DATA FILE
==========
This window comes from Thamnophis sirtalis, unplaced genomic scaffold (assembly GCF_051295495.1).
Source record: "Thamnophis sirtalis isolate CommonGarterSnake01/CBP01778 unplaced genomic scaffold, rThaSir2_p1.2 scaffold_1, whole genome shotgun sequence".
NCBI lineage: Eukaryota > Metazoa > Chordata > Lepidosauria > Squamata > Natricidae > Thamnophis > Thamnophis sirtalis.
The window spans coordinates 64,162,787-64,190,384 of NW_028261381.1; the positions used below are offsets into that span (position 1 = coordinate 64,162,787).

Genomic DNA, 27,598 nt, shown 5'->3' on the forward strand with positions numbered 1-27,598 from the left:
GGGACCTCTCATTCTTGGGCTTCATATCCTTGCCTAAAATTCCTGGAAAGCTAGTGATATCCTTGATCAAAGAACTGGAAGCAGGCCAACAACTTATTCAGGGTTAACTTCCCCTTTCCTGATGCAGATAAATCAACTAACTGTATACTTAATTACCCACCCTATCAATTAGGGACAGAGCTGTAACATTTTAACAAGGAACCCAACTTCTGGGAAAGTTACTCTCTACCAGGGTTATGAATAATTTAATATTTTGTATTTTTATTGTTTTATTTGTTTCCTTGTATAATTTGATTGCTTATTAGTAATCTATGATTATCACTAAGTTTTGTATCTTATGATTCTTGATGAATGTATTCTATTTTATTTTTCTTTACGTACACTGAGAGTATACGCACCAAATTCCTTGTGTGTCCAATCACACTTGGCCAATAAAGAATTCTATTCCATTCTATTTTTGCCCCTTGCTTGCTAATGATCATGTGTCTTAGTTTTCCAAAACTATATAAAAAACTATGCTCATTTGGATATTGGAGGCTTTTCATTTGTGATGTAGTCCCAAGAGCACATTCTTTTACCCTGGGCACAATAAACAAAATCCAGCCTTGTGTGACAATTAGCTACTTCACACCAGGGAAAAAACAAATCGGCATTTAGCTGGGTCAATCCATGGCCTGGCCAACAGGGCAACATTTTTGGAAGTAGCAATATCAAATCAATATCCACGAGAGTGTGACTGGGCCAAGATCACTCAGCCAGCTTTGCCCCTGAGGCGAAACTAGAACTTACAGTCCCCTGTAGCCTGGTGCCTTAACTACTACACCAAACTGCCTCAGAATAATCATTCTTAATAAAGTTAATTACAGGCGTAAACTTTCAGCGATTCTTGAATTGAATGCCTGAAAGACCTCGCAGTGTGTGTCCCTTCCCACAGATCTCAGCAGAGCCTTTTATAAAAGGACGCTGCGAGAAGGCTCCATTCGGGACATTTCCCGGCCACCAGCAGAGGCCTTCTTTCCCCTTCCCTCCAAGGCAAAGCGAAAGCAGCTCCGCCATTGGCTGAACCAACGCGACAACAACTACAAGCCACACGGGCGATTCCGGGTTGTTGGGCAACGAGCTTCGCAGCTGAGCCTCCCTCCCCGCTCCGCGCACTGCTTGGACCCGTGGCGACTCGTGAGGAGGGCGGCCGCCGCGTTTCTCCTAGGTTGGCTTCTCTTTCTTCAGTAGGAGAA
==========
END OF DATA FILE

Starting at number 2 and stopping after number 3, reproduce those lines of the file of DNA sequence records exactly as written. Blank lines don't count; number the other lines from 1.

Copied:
Source record: "Thamnophis sirtalis isolate CommonGarterSnake01/CBP01778 unplaced genomic scaffold, rThaSir2_p1.2 scaffold_1, whole genome shotgun sequence".
NCBI lineage: Eukaryota > Metazoa > Chordata > Lepidosauria > Squamata > Natricidae > Thamnophis > Thamnophis sirtalis.